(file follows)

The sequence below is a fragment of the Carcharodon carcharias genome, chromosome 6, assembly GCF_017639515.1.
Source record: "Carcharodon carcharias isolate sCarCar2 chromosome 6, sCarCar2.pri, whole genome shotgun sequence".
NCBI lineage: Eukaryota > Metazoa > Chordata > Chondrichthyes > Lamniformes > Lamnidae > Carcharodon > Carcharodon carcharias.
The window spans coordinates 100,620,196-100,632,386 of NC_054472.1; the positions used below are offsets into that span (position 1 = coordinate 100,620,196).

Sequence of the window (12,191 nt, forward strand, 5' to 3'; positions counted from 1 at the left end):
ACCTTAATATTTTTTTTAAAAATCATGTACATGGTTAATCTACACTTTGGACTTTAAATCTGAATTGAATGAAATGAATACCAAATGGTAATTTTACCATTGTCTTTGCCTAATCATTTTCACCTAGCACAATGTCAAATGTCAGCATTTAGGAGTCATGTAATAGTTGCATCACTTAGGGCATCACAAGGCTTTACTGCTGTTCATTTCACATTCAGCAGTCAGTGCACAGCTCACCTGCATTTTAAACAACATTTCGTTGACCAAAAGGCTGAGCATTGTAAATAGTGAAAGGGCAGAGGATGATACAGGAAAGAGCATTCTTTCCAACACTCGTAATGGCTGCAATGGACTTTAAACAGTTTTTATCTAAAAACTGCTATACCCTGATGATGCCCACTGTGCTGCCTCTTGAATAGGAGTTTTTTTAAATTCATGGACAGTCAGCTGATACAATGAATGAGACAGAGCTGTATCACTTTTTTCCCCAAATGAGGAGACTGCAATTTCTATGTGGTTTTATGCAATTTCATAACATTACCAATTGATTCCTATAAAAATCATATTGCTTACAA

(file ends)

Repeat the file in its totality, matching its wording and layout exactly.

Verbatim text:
The sequence below is a fragment of the Carcharodon carcharias genome, chromosome 6, assembly GCF_017639515.1.
Source record: "Carcharodon carcharias isolate sCarCar2 chromosome 6, sCarCar2.pri, whole genome shotgun sequence".
NCBI lineage: Eukaryota > Metazoa > Chordata > Chondrichthyes > Lamniformes > Lamnidae > Carcharodon > Carcharodon carcharias.
The window spans coordinates 100,620,196-100,632,386 of NC_054472.1; the positions used below are offsets into that span (position 1 = coordinate 100,620,196).

Sequence of the window (12,191 nt, forward strand, 5' to 3'; positions counted from 1 at the left end):
ACCTTAATATTTTTTTTAAAAATCATGTACATGGTTAATCTACACTTTGGACTTTAAATCTGAATTGAATGAAATGAATACCAAATGGTAATTTTACCATTGTCTTTGCCTAATCATTTTCACCTAGCACAATGTCAAATGTCAGCATTTAGGAGTCATGTAATAGTTGCATCACTTAGGGCATCACAAGGCTTTACTGCTGTTCATTTCACATTCAGCAGTCAGTGCACAGCTCACCTGCATTTTAAACAACATTTCGTTGACCAAAAGGCTGAGCATTGTAAATAGTGAAAGGGCAGAGGATGATACAGGAAAGAGCATTCTTTCCAACACTCGTAATGGCTGCAATGGACTTTAAACAGTTTTTATCTAAAAACTGCTATACCCTGATGATGCCCACTGTGCTGCCTCTTGAATAGGAGTTTTTTTAAATTCATGGACAGTCAGCTGATACAATGAATGAGACAGAGCTGTATCACTTTTTTCCCCAAATGAGGAGACTGCAATTTCTATGTGGTTTTATGCAATTTCATAACATTACCAATTGATTCCTATAAAAATCATATTGCTTACAA